SAN DIEGO — Families in southern San Diego County have two major new park projects to look forward to — and the federal government just granted $10 million to help make those spaces a reality.

The Beyer Park project in San Ysidro and Sweetwater Park development in Chula Vista each received $5 million grants from the U.S. Department of the Interior, officials announced last week. The funding comes from a program specifically focused on creating more green space and outdoor recreation options in underserved areas.

If you’re not familiar with either coming attraction, here’s what you need to know:

Sweetwater Park

Sweetwater Park is a signature piece of the huge new development reimagining Chula Vista’s bayfront. The Port of San Diego says it’s taking a largely vacant and industrial stretch of coastline and adding a thriving new district with public parks, an RV resort, hotels, shops and homes.

Sweetwater Park will cover 21 sprawling acres on the northern portion of the bay. The Port describes it as a “passive park,” focused on the natural environment of the area. That means meadows, specialty gardens and grasslands dotted with picnic areas and connected through walking and bicycle paths.

A Port spokesperson said construction is slated to begin in early 2023. The federal government’s grant will cover nearly half of the park’s $12 million price tag, they added.

Check out renderings of the green space in the photo gallery above. And learn more about the broader Chula Vista Bayfront Project on the Port of San Diego website.

Beyer Park

This 8-acre park will be located on Beyer Boulevard just east of Interstate 805 and south of San Ysidro Middle School. It’s designed to serve the communities of Otay Mesa and San Ysidro, but could attract families from nearby South Bay communities, too.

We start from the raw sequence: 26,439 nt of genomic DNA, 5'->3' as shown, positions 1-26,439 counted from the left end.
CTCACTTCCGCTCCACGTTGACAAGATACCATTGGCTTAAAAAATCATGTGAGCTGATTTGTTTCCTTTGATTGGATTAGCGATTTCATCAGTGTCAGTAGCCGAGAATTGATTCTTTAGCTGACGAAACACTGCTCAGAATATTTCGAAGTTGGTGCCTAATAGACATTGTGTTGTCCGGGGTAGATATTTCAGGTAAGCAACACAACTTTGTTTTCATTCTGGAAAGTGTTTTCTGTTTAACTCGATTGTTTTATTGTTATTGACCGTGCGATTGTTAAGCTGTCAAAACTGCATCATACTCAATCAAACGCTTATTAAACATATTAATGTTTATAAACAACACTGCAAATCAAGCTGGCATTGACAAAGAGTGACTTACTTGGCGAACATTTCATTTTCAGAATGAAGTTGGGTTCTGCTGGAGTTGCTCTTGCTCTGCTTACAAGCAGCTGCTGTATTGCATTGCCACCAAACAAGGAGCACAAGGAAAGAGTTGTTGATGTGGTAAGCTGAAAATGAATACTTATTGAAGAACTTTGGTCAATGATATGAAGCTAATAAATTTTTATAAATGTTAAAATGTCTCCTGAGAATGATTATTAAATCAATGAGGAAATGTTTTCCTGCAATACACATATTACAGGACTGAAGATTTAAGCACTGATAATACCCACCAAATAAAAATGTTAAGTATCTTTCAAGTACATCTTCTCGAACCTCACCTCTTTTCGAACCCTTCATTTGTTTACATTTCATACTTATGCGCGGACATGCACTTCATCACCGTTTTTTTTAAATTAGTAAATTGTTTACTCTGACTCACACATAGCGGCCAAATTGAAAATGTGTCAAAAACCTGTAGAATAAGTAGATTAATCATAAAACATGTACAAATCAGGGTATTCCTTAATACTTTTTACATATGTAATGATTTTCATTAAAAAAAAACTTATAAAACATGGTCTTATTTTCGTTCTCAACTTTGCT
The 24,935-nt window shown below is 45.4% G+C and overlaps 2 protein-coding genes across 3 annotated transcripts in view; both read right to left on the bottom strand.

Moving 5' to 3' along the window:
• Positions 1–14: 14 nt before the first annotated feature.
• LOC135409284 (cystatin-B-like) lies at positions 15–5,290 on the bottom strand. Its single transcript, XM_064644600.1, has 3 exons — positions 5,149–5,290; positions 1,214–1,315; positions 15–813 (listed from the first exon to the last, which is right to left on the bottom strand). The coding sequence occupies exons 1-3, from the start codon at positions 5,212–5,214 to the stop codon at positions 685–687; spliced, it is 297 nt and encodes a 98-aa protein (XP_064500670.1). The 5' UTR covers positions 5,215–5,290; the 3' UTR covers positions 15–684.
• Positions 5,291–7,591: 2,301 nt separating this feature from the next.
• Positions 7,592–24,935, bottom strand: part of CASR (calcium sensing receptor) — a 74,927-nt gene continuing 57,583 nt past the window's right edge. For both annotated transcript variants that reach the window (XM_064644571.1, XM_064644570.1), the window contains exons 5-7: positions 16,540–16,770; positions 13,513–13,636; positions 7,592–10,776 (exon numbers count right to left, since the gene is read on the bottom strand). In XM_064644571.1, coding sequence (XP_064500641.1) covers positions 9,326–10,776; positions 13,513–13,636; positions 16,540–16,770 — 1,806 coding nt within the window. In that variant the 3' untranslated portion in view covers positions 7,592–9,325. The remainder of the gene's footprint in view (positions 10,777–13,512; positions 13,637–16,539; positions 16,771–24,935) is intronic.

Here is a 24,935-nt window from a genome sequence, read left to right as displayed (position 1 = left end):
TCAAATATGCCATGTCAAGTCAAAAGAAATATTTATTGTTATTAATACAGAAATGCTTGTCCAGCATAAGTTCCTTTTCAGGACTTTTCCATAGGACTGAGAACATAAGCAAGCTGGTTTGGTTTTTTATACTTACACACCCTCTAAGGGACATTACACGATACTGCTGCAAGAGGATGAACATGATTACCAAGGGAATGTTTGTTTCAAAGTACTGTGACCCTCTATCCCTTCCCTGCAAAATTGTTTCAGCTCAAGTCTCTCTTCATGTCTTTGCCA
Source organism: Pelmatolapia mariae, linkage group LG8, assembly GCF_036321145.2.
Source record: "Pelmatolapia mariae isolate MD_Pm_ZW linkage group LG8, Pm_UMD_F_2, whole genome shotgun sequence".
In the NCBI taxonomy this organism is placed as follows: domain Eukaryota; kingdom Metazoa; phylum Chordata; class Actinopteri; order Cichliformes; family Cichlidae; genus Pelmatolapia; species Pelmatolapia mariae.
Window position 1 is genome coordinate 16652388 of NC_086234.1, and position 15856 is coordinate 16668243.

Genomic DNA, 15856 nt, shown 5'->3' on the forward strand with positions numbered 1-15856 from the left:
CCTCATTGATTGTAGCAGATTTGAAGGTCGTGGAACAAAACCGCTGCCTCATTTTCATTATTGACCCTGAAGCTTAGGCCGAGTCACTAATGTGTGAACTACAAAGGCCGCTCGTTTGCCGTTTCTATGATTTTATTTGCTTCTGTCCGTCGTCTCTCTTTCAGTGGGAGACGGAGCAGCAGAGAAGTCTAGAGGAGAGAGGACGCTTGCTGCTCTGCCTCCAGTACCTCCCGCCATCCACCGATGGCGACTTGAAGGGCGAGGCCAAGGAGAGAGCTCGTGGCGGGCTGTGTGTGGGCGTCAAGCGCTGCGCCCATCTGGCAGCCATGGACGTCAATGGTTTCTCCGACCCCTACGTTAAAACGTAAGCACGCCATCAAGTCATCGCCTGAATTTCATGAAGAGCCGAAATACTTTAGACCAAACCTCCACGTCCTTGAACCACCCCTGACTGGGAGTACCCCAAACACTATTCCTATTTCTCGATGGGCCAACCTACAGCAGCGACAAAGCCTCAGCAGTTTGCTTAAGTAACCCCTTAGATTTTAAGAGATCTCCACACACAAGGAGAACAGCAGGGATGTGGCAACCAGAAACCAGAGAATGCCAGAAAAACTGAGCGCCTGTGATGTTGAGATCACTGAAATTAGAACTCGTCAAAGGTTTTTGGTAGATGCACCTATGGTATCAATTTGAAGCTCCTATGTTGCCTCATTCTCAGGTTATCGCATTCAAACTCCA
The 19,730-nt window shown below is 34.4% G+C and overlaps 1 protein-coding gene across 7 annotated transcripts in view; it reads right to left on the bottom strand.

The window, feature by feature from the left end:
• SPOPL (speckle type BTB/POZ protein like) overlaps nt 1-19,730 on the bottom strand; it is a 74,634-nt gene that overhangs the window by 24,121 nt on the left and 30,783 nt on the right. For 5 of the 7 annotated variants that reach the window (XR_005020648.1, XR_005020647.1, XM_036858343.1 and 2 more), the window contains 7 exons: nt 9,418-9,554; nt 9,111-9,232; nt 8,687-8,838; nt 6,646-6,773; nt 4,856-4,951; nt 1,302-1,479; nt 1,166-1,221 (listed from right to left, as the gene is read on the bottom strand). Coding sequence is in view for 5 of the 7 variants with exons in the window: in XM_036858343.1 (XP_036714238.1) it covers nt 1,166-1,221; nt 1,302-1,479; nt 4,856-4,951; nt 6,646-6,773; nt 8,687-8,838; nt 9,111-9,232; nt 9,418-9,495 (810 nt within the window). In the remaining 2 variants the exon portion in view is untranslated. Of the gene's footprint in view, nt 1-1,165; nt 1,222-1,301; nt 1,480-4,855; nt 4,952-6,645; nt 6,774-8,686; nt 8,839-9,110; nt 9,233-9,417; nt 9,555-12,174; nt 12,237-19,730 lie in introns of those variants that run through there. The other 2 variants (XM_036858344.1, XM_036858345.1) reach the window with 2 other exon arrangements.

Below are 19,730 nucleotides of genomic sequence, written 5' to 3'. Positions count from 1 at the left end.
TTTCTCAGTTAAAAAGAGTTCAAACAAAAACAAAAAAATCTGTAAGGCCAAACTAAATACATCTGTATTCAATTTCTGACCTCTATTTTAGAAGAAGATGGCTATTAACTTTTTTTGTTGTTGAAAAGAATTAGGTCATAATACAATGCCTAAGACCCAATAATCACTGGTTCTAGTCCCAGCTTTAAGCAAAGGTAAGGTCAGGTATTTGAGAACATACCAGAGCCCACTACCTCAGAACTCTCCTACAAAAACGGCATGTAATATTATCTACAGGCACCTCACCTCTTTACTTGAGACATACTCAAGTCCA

Beyer will feature a dog park for both large and small pups, a new skate park, a playground, ball fields, walking trails and picnic areas. Skate and dog parks in particular are always in high demand, so project renderings showcasing the facilities are sure to excite residents in the area. Separate play areas will serve different age groups: ages 2 to 5 and 5 to 12.

The federal grant funding will provide for the first phase of construction, ranging from the playgrounds to picnic areas and the skate park, plus smaller but important additions, from drinking fountains to security lighting, landscaping and parking, a city spokesperson explained by email.

“Our Parks & Recreation Department is working to identify the remaining funds required to construct Phase 1,” wrote Public Information Officer Tyler Becker. “We anticipate advertising the construction contract for Phase 1 this summer with the hope of starting construction in early 2023.”

Check out more about the project on the City of San Diego’s website.

Parks where they’re needed most

The federal grant program benefiting both local parks is called the Outdoor Recreation Legacy Partnership. It doled out $61.1 million to projects in 26 cities this year, targeting “economically underserved communities” to help “form connections between people and the outdoors,” the interior department said.

Representatives for the Sierra Club, the influential environmental organization, applauded the move to award funding in San Diego.

“Over 100 million Americans, including 28 million children, lack access to a quality park within a 10 minute walk / roll from their home,” Sierra Club spokesperson Jayni Rasmussen wrote by email. “For example, in Chula Vista, it’s estimated that over 80,000 people, or 30% of residents, lack access to a park.”

“The Chula Vista project will transform an industrial port area into a beautiful natural area for recreation and wildlife viewing,” she continued. “The Beyer project, currently a fenced-off area, will complete the second phase of improvements and bring a high quality park to the San Ysidro and Otay Mesa communities.”

Rasmussen, who has visited both communities on site visits, said she was heartened by the projects “ensuring that all San Diegans, regardless of zip code, can enjoy the proven physical and mental health benefits that outdoor access provides.”